Yeats: The Second Coming
The falcon cannot hear the falconer;
Things fall apart; the centre cannot hold;
Mere anarchy is loosed upon the world,
The blood-dimmed tide is loosed, and everywhere
The ceremony of innocence is drowned;
The best lack all conviction, while the worst
Are full of passionate intensity.
Surely some revelation is at hand;
Surely the Second Coming is at hand.
The Second Coming! Hardly are those words out
When a vast image out of Spiritus Mundi
Troubles my sight: a waste of desert sand;
A shape with lion body and the head of a man,
A gaze blank and pitiless as the sun,
Is moving its slow thighs, while all about it
Wind shadows of the indignant desert birds.
The darkness drops again but now I know
That twenty centuries of stony sleep
Were vexed to nightmare by a rocking cradle,
And what rough beast, its hour come round at last,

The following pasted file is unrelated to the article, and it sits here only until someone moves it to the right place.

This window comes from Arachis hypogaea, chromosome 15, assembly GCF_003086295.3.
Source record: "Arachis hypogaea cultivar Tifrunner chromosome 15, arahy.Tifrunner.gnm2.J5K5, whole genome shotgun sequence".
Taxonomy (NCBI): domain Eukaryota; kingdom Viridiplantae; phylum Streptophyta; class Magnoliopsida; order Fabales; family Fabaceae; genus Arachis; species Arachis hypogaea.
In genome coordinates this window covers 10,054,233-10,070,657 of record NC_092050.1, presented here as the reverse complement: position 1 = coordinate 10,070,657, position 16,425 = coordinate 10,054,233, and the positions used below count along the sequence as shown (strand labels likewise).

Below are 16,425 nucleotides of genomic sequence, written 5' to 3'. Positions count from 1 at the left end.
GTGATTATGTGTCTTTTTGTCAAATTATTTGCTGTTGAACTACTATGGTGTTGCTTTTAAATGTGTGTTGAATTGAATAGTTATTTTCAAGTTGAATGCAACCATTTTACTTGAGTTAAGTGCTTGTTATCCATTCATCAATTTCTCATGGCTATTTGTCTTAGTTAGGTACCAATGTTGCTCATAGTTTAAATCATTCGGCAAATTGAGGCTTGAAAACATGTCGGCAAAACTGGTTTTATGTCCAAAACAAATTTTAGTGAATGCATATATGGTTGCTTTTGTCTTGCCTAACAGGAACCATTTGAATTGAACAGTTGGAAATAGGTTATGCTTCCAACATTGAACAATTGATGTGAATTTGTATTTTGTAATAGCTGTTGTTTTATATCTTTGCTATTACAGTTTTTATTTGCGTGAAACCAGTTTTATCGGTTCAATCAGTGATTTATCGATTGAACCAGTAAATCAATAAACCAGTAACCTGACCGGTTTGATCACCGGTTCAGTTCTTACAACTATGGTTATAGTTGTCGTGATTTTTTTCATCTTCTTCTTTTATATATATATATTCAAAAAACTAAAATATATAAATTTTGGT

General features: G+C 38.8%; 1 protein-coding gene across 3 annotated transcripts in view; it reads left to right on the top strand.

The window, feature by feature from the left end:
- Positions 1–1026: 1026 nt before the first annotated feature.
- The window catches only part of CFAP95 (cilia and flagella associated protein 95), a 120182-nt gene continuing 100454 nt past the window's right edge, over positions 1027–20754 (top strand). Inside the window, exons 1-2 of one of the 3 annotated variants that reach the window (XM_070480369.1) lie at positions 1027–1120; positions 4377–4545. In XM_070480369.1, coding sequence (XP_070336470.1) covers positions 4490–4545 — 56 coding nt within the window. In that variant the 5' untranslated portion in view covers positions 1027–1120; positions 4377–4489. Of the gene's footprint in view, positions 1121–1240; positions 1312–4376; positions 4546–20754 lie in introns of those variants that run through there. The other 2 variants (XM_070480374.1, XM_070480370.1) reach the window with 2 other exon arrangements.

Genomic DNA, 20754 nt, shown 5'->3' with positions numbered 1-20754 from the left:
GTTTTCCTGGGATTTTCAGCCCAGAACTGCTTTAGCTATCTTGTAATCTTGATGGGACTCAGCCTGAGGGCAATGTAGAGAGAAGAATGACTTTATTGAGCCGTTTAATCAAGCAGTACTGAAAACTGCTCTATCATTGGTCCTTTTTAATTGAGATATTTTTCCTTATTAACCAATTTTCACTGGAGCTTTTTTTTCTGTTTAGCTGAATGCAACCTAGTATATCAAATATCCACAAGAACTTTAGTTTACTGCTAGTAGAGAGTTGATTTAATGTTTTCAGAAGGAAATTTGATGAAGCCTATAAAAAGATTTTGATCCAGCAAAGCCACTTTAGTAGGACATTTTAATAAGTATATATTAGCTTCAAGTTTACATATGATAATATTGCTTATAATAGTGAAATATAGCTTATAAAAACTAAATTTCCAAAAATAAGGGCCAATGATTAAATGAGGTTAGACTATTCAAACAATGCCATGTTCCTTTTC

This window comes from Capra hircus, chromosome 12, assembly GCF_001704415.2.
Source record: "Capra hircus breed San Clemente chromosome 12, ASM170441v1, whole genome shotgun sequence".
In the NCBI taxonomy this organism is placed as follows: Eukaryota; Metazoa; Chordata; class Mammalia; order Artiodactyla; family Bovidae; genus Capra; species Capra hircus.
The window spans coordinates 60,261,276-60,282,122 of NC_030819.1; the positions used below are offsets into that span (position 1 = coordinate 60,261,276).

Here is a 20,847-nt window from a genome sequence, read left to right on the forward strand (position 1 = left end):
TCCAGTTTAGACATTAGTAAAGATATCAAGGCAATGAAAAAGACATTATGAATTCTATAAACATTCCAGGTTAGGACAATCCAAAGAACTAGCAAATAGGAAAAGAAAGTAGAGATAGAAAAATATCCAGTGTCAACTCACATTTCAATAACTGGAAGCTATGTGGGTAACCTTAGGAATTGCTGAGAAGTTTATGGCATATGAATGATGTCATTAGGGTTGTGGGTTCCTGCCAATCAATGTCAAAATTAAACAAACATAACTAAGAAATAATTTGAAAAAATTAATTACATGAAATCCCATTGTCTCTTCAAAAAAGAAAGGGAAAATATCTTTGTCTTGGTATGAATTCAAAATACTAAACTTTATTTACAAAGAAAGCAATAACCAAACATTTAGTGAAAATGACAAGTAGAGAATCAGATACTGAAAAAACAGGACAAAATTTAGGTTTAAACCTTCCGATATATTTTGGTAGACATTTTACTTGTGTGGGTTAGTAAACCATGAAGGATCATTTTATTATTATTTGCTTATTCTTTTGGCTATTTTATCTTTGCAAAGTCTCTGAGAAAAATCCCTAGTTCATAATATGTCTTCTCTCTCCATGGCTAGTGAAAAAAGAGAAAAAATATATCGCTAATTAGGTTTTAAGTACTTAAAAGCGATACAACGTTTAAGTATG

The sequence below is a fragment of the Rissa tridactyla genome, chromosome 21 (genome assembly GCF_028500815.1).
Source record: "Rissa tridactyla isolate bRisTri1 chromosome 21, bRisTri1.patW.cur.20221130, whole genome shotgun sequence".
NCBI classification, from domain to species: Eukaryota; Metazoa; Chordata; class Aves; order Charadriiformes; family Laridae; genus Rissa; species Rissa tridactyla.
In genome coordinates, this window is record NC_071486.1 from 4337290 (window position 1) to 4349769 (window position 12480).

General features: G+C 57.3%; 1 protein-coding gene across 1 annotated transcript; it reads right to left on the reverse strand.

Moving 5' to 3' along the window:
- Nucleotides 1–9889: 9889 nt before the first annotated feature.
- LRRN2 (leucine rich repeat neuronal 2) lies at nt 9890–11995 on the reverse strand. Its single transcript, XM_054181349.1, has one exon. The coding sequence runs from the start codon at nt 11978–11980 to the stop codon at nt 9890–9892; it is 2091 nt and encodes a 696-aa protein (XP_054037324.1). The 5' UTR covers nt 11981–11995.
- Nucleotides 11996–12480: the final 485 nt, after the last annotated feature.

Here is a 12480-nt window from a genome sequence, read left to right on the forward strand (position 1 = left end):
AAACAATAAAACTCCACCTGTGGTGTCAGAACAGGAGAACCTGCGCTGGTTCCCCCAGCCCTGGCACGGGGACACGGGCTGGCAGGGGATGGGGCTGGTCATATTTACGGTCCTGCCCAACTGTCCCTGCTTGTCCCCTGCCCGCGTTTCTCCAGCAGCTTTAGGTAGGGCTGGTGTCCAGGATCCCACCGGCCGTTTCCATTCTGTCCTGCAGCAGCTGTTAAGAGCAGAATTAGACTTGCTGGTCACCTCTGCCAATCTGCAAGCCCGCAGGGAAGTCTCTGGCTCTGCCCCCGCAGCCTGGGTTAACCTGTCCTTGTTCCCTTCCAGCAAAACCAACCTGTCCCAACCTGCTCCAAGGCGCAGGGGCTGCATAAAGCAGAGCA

Slouches towards Bethlehem to be born?
While Leda and the Swan meditates the birth of history, The Second Coming meditates its death. Born in violence, dead in violence, crossed by violence throughout its whole life, that's what history has been. The mythical rape of Leda, seen by Yeats as the pre-event of the Trojan War, a war going on in the endless conflict between Occident and Orient (Ryszard Kapuściński, Travels with Herodotus), and finally the fall in the World Wars of the last century. And after that? After the end? When nobody will remain, the Earth will say, people did not like it here (Vonnegut).
(William Butler Yeats)